This Sunday’s Gospel reading in the Revised Common Lectionary (Matthew 18:21-25) is a good example of why a critical reading of the text is so important. It is a reminder that we are not reading an infallible text. The biblical writers could be just as biased, prejudiced, judgmental and petty as we are. I cannot emphasize enough how important it is to read the biblical text, not just spiritually and devotionally, but also critically and historically.
It is extremely unfortunate that most lay Christians are not taught how to read a text critically or why it’s even important. In this regard many clergy have failed their congregations. Of course, some clergy have never been taught themselves the importance of reading a text critically. On the other hand, some clergy know what they need to teach their congregations, but they are afraid to do it. They think their parishioners can’t handle it.
It’s important for lay Christians to know that these stories didn’t drop down out of heaven on the wings of angels. It’s important for them to know that the stories (parables) and teachings of Jesus, as well as the stories about Jesus that constitute our New Testament Gospels, were told and retold many times by word of mouth (this is called the oral tradition) before they were ever written down. And it is equally important for them to know that the Gospel writers who incorporated these stories into a basic narrative of the ministry of Jesus also edited these stories adapting and altering them to fit their framework and emphases.
It’s quite possible our Gospel writers had several versions of these stories to choose from, or maybe just one — we don’t know. What we do know is that they added some things, left out some things, and changed some things in the stories to fit their purpose (the technical term for this is “redaction”). Scholars who study these things make observations about the unique characteristics of each Gospel writer. Actually, you don’t have to be a scholar to engage in this kind of study of the text. All you have to do is be willing to compare the Gospel stories, give attention to the details, and make note of the repeated emphases and characteristics of that particular author.
In the text for this Sunday Jesus tells a story that highlights the unlimited and outrageous nature of God’s forgiveness. An official serving in a king’s court incurs a huge debt through the mismanagement of the king’s resources. The debt is beyond anything possible. Jesus had a real penchant for employing hyperbolic and shocking elements in his stories to get his point across. “Ten thousand talents” is an unrealistic number. One talent was equal to the wages of a manual laborer for 15 years. The annual tax for all of Herod’s territories was 900 talents per year. The point here is that a debt was incurred that was impossible to pay back. The servant finds himself in a hopeless situation. But here is where the good news is such good news. Astonishingly, the king does the unconventional, outlandish thing. He forgives the debt. Certainly the king’s actions are meant to reflect the actions of God.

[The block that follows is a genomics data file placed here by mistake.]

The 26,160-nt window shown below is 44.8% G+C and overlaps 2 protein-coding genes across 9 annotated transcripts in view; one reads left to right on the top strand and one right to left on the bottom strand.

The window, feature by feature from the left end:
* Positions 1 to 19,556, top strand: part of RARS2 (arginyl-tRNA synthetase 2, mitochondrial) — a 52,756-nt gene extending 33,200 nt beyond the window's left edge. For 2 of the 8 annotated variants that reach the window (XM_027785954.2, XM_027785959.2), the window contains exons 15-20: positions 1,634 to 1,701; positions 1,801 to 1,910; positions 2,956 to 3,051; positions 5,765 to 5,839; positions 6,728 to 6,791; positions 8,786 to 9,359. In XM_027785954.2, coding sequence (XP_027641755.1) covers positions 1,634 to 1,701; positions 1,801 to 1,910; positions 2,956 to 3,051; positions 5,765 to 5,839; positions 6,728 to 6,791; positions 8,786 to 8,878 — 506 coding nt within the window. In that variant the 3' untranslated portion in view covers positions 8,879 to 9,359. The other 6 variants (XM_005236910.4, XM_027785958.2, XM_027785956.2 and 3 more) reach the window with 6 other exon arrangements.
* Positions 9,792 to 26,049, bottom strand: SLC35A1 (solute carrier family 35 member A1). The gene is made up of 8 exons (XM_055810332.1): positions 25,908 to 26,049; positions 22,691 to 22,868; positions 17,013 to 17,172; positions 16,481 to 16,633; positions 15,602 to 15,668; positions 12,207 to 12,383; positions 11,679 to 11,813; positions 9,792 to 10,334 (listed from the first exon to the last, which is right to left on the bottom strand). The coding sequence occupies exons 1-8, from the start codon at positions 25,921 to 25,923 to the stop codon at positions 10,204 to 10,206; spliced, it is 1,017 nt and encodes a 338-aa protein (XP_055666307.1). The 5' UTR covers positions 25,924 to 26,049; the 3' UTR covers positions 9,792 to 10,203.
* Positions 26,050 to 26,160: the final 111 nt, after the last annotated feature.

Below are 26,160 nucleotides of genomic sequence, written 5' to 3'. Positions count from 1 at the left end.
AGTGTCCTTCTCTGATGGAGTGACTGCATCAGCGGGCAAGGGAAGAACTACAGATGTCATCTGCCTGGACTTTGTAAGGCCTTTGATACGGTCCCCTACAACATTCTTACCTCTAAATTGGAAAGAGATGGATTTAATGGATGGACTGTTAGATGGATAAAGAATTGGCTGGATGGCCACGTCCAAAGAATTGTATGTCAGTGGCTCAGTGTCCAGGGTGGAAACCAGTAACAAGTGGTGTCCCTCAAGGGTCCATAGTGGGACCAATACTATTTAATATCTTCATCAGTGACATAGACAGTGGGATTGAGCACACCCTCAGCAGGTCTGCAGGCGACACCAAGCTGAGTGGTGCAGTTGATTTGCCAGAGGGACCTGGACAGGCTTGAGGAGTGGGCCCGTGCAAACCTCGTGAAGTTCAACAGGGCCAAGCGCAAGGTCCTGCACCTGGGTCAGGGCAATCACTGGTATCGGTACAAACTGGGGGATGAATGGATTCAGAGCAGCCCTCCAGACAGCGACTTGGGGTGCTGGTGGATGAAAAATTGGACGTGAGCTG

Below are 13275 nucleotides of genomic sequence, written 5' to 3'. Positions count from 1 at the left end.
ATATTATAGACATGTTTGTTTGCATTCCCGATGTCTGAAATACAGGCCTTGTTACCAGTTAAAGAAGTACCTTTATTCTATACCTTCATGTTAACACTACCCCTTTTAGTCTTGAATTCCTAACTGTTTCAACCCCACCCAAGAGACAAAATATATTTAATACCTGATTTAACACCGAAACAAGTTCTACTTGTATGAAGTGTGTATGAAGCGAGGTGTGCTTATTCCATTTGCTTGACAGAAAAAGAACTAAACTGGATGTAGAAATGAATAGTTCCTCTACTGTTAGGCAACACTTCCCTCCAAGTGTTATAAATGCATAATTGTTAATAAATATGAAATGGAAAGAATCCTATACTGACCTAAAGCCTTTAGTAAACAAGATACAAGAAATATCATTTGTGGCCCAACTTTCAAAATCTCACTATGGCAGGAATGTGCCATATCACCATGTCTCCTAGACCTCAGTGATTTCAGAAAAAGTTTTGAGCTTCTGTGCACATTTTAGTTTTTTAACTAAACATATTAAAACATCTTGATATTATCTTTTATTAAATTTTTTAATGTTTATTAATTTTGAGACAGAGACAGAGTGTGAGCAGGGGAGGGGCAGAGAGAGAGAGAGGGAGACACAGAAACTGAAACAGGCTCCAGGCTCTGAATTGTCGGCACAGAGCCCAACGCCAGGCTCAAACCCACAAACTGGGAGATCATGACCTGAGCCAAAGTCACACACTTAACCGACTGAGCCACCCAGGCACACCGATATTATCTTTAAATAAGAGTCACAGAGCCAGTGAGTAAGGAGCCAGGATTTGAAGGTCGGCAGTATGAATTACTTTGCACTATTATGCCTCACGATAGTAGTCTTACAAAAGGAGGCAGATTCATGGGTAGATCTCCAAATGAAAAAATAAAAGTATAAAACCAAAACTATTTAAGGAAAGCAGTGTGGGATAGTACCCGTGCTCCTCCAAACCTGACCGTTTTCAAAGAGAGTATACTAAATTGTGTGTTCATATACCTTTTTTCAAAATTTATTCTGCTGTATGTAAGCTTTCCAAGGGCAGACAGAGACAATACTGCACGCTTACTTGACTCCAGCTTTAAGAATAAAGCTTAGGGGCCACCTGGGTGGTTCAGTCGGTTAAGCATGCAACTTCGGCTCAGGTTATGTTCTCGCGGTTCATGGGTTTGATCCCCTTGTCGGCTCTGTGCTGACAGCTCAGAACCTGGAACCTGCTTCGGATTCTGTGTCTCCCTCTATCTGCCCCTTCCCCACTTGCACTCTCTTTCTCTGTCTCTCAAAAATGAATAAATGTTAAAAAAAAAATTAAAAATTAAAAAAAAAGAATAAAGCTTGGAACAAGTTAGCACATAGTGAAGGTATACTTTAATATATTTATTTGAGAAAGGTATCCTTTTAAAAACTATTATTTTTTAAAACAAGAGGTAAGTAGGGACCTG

But then, the servant also does an unthinkable, outlandish thing. Having been forgiven an unpayable debt, instead of responding in gratitude by extending the same forgiveness to one indebted to him, he demands the debtor pay him the hundred denarii (a denarii was the average daily wage of a manual laborer) owed him. This was a sizeable debt, but nothing like the unpayable debt that was cancelled by the king. How unlike the king is the servant of the king! How outlandishly generous is the king and how ungratefully demanding and vindictive is the servant. The contrast couldn’t be clearer.
A critical reading of the text sees verses 32-33 as the logical conclusion to the story where the king says to his servant: “You unjust servant! I forgave you all that debt because you asked for mercy. Should you not have had mercy on your fellow servant, as I had on you?” The careful reader can recall a similar conclusion to Jesus’ instruction to love one’s enemies in Matthew 5:44-48. There Jesus instructs the disciples to love their enemies, to pray for them and do good to them because then they will be like their Father in heaven, who sends blessings (“rain” and “sunshine”) on the just and unjust alike. He concludes by saying: “Be perfect [be mature, compete, spiritual], therefore, as your heavenly Father is perfect.” God doesn’t torture God’s enemies. God sends blessings on God’s enemies. And because we are the sons and daughters of God, we are instructed to do the same.